Technology and elections have proven to be a bad combination. We saw that play out once again on Monday night, when the breakdown of a smartphone app that Iowa Democrats thought would allow party …
Technology and elections have proven to be a bad combination.
We saw that play out once again on Monday night, when the breakdown of a smartphone app that Iowa Democrats thought would allow party officials to quickly and easily report the results of their presidential caucuses, predictably melted down into a festering pile of goo.
After months of campaigning and tens of millions of dollars expended by more than a dozen candidates, the only definitive answer to come from Iowa was that party officials there either don’t know how to hire a credible technology firm, or don’t know how to operate their smartphones. Or, more likely, both.
While something resembling results of the caucuses eventually made its way into the public sphere, the Monday night meltdown inevitably lessened the impact of the news and, once again, left voters who had made the effort to participate feeling disenfranchised and disheartened through no fault of their own. Will we ever know the true results of the Iowa Democratic caucuses? Who knows? For all the time and money spent in the state, it will ultimately be New Hampshire that, hopefully, offers a more definitive take on the race come Tuesday. So, in the end, no one will likely even remember what happened in Iowa. They had their 15 minutes of fame and upchucked on stage in front of the television cameras. Clearly, it’s time to move on.
In the meantime, I can only hope it prompts a little soul-searching about the many ways that our love affair with high-tech has undermined confidence in our electoral processes. In every case, it’s the quest for quick results that leads to the kind of muddled mess we experienced in Iowa this week.
And it isn’t just electronic voting systems that we’ve somehow managed to foul up. Who can forget the bizarre “butterfly ballot” from Palm Beach County, Florida, that prompted thousands of little old Jewish ladies to mistakenly vote for Pat Buchanan? Or the dimpled or hanging chads that befuddled election officials in Florida for days? It seems that there are always those looking to improve on the basic ballot, rarely with success.
The Florida election mess in 2000 prompted another technological “fix” as federal and state governments spent billions on a variety of fancy voting equipment, including touch screen machines, many without any paper backup. You just touch a screen and hope it records the vote you wanted. To many, this seemed like a disaster in the making, one that became frighteningly real in 2016 when we learned that Russian hackers had been working to punch through fire walls meant to protect voting results from remote manipulation. All our billions, in other words, bought us nothing but more potential trouble. They may not have succeeded in 2016, but what about this year?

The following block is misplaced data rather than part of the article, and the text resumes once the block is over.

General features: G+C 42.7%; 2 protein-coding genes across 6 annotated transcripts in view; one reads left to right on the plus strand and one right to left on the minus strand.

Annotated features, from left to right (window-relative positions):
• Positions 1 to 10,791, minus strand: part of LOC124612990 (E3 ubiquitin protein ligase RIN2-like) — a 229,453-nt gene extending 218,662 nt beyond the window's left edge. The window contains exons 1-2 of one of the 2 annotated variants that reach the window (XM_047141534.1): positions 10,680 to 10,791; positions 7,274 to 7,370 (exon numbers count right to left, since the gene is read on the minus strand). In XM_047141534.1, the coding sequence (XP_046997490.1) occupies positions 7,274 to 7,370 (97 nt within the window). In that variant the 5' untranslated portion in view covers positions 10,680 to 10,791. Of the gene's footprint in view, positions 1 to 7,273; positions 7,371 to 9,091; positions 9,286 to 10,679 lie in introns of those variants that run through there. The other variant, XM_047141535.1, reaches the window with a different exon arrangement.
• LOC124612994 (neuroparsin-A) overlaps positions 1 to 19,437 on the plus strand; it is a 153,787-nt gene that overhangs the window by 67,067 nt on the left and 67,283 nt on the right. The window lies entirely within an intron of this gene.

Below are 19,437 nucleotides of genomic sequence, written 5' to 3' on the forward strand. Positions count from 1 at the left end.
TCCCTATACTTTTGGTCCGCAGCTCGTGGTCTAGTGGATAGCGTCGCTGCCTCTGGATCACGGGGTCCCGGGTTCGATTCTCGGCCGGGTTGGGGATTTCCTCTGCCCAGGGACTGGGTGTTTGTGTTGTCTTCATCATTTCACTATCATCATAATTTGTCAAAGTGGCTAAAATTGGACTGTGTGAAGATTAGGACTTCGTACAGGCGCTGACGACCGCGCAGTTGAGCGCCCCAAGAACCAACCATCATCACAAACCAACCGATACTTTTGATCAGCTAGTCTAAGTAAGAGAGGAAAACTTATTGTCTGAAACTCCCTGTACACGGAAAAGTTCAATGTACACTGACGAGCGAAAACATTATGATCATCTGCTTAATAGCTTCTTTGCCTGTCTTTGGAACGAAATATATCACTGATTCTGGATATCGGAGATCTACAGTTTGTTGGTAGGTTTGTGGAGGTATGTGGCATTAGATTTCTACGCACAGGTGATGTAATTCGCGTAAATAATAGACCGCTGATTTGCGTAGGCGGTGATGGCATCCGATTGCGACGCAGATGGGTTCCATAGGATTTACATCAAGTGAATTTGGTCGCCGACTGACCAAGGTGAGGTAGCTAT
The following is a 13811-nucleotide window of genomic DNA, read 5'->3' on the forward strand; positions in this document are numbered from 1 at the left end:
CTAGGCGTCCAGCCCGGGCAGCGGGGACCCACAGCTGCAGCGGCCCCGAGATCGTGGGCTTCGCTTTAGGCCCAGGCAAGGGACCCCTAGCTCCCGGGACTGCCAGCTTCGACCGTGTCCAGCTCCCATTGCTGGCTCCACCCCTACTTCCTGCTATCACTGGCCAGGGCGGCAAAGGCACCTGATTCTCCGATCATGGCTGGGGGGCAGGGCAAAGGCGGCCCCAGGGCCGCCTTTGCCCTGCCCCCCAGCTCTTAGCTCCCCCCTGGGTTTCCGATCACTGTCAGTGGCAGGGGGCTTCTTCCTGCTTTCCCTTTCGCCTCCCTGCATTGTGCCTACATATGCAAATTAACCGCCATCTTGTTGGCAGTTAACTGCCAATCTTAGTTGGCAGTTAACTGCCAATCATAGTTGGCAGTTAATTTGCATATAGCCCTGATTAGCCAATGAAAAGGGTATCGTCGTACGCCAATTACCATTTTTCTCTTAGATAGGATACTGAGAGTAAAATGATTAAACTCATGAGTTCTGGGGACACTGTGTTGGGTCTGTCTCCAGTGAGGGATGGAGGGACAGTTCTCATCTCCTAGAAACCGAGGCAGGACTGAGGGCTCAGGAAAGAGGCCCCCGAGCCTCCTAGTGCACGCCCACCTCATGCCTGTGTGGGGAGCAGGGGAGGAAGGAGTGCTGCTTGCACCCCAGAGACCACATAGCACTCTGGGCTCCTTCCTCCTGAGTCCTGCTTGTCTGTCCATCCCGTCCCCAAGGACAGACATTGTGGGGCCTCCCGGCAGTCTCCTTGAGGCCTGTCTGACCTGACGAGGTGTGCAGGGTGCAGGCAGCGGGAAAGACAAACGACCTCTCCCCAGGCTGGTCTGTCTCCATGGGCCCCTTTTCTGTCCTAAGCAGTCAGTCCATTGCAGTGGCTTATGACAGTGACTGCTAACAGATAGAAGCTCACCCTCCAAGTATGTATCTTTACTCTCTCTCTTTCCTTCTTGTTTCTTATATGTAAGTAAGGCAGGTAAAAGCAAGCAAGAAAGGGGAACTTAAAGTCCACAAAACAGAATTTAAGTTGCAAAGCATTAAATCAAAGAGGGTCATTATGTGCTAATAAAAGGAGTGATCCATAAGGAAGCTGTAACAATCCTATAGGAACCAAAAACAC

Don’t get me wrong— technology has its place in our elections. But I like that old school technology— a paper ballot and a number two pencil. That’s technology that everyone knows how to use and that provides the ultimate backup whenever questions arise.
Monday night’s disaster was a classic failure of imagination. The tech guys who designed the app were undoubtedly young and smart (or maybe just arrogant?), but they apparently missed the fact that many of those who were supposed to use their creation were retirees who may know how to make a call or snap a photo on their smartphones, but little else. The new system was clearly not adequately tested and their supposed “fail-safe,” which involved calling the state party headquarters for instructions, simply jammed the phone lines. The help line left everyone helpless.
It was made worse by the fact that Iowans have taken a caucus process already known as complex and turned it into an indecipherable cluster. For years, here in Minnesota, caucus-goers received a simple presidential ballot and a pencil. We marked the box next to the candidate we preferred, the votes were tallied and phoned in, and we typically had most results in time for the ten-o-clock news. And if there were ever any questions, the ballots were there for everyone to review.
I’m not even going to try to explain the details of the process used in Iowa because I’m not sure I understand it. In general, there’s a “standing caucus,” where people assemble in different parts of the room based on their initial candidate preferences. Those who supported candidateswho didn’t reach a 15-percent “viability threshold” needed to move somewhere else for the second tally and, based on that final tally, “state delegate equivalents” are determined… by somebody.
Iowa should scrap this whole sorry mess if they expect anyone is going to allow them first bite at the presidential apple ever again.
In either case, forget the smartphone app that left everyone in the lurch. It wasn’t necessary and it wasn’t helpful. By relying on an untested technology, party officials essentially wrecked the first contest of the Democratic presidential primary. By the time the supposed results were announced, the media glare had shifted to New England, so they barely mattered.
This is no way to pick a president.